"So Why Do You Study Politics?"

Currently I am a full-time university student - I study a joint honours degree Politics and Sociology at the University of Leeds and I am in my final year.

However once I graduate I don't plan on going into politics or sociology.  If I go onto further study then I will not study a Masters within those subjects.  After I graduate my plan is to go onto pursue a successful, progressive and fulfilling career in something relating to new media or magazine journalism.

In addition to this, I tend to write about fashion and lifestyle posts and articles for other magazines as well as my own blog - though I write about other topics too, such as life, politics, society, comment, opinion, arts and culture.

As a result of my choice of degree subjects and my future career plans, I am always asked the following questions:

"Why do you study politics?"

"Why did you chose to study politics when you want to work in the media?"

"If your so interested in fashion why didn't you study a fashion degree?"

"Why didn't you study journalism/fashion/media/marketing/PR/communications?"

"Do you want to be the next Prime Minister? No? Why not?"

"Why would anyone bother to study a politics degree?  It's a waste of a subject and a waste of time."

"What's the point of studying politics if you are not going to pursue a carrer in it?"

And so on...

After a while they questions start to annoy me.

First of all, you don't need a media degree to get into the media, and you don't need a fashion degree to get into fashion.  I want to have a successful career in writing/journalism/PR but in lifestyle.

Secondly, there is nothing wrong with studying an academic degree.  A degree in Politics and Sociology is not going to hold me back.

Thirdly, most jobs requiring a degree don't require specific subjects, as long as you have a 2:1.

And for the record, Politics is not a "pointless" subject.  It is rather challenging.

From the age of 14 I wanted to go to university (as a result of going on a school trip to a university in London.)  I didn't know exactly what I wanted to study, but I always knew that no matter what, I wanted to succeed in education, and I always knew that I wanted to further myself academically, and I knew that university would be a great place for me to go through a phase of personal development.  I didn't know what I wanted to study (at one point I considered studying law or cosmetic science!)  I have always enjoyed social science and humanities at school, and I have always been good at these subjects so I decided to study an essay-based subject.  I considered so many: law, politics, history, international relations, history of art, sociology, communications and (social) anthropology.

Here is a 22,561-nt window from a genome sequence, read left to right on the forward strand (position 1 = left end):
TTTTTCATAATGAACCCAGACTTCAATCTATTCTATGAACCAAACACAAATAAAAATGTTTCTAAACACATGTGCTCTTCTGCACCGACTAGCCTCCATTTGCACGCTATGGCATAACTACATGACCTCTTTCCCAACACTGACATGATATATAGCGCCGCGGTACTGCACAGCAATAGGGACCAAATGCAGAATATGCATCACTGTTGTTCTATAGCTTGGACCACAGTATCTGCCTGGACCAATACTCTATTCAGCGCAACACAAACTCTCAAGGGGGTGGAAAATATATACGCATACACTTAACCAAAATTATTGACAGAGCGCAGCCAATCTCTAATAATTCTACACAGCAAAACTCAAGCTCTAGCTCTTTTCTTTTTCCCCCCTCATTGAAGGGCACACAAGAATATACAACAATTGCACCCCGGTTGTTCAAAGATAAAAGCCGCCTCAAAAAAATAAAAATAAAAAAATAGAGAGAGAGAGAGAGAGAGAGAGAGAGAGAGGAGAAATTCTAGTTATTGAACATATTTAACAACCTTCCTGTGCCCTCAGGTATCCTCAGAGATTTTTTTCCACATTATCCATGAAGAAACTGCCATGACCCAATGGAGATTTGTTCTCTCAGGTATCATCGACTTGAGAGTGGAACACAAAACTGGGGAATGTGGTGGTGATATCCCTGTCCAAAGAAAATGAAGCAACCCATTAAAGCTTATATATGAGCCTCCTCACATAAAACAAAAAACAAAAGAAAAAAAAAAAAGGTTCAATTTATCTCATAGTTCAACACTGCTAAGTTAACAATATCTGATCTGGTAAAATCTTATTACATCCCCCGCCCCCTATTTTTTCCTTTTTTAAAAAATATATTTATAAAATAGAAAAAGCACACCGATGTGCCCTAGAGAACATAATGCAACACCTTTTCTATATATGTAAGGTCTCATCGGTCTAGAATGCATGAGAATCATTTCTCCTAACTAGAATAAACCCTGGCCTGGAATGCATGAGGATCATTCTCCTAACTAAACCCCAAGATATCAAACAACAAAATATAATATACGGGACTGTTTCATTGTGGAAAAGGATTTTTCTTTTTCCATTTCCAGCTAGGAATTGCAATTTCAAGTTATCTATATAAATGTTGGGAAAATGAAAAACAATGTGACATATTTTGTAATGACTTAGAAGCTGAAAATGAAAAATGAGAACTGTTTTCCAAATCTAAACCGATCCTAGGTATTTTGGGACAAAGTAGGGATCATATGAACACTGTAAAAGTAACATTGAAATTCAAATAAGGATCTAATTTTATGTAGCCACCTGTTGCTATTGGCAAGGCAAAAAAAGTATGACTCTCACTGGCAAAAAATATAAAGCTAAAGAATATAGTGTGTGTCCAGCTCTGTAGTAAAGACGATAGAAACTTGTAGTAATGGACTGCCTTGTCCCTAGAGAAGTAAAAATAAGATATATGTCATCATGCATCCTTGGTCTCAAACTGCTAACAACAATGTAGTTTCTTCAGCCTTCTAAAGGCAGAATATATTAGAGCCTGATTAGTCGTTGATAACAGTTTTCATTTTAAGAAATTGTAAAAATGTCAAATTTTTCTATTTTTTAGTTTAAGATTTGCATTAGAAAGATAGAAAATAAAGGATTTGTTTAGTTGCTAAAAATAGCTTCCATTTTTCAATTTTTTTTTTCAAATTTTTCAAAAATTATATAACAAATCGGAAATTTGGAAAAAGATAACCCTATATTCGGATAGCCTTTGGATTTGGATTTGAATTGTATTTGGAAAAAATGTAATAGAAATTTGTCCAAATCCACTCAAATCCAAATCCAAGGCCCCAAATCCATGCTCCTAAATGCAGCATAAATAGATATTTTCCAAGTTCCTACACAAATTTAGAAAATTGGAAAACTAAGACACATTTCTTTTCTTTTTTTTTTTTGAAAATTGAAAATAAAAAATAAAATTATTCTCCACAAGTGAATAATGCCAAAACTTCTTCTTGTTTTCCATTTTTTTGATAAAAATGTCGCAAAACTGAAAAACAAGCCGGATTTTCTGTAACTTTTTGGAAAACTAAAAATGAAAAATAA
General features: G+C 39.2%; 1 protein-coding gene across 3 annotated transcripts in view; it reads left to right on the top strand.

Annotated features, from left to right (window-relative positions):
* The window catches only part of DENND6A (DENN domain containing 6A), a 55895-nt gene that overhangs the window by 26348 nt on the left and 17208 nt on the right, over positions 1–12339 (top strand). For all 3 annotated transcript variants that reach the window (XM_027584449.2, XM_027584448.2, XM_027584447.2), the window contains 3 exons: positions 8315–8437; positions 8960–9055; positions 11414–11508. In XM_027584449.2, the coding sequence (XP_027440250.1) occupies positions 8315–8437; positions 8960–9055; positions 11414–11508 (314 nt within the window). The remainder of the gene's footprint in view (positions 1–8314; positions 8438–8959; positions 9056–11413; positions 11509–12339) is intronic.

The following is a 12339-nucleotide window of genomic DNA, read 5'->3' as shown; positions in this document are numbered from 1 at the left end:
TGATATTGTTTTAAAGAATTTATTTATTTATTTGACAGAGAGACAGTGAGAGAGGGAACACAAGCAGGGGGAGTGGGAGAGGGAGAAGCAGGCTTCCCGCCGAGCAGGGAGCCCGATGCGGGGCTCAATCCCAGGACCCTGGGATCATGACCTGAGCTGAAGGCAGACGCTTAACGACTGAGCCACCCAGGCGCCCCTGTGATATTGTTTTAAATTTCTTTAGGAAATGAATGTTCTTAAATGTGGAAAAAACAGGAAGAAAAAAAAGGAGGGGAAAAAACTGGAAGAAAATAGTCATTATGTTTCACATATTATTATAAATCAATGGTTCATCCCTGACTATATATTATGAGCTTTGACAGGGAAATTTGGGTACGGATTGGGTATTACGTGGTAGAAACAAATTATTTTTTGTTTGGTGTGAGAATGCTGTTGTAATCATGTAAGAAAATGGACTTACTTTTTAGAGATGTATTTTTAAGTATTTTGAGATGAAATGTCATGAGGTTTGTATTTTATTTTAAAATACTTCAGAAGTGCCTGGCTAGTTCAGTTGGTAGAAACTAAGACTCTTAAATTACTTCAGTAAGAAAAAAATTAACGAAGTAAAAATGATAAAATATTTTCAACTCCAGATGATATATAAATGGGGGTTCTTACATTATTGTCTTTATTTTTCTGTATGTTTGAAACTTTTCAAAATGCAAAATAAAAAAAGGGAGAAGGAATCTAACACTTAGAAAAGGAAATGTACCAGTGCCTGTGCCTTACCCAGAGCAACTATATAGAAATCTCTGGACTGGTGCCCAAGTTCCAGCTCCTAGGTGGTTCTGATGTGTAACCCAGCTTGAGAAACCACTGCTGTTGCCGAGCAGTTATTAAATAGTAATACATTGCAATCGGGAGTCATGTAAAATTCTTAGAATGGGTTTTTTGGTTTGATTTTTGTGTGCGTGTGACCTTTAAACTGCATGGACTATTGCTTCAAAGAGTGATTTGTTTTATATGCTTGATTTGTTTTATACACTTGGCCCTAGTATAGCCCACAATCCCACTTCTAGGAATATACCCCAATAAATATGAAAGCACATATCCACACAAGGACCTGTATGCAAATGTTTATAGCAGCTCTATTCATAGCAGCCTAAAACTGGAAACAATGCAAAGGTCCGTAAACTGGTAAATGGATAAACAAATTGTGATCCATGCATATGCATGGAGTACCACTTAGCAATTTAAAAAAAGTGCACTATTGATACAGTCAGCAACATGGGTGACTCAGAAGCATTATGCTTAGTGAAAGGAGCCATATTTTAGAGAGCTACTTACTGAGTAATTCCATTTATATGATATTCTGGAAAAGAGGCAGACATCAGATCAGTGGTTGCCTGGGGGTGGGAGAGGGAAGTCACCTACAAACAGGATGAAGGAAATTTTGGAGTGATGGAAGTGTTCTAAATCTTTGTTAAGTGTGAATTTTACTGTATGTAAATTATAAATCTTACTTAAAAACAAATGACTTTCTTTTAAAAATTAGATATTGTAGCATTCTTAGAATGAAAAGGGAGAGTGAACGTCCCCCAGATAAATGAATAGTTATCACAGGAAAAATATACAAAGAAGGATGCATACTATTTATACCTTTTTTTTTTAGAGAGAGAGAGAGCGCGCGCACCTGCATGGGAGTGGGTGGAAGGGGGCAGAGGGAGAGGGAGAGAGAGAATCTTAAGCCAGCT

Ultimately I decided to study a Politics degree.  I had always had an interest in politics and find it interesting..  Plus I knew it would be a useful degree.  I didn't know what I wanted to do for a career but I had a few ideas - journalism, PR & communications, advertising, media, marketing, public affairs or social policy.  Regardless of what career I get into after graduation, I know that I want a very successful career and a politics degree will not get in the way of that - in fact I knew it would be useful, and it would prepare me and keep my career options open.

However, after studying a foundation year in Social Science I decided to study a joint honours degree in Politics and Sociology. I studied a lot of sociology and social welfare topics in my foundation year so I decided I wanted to study sociology as part of my degree.

Now I am in my final year.

All in all, I enjoy my degree.  Even though I don't plan on pursuing a career in relation to politics or sociology, I don't regret my degree choice.  I know what I want to do for a job but if I could turn back the clock I would still pick the same subjects again.

No comments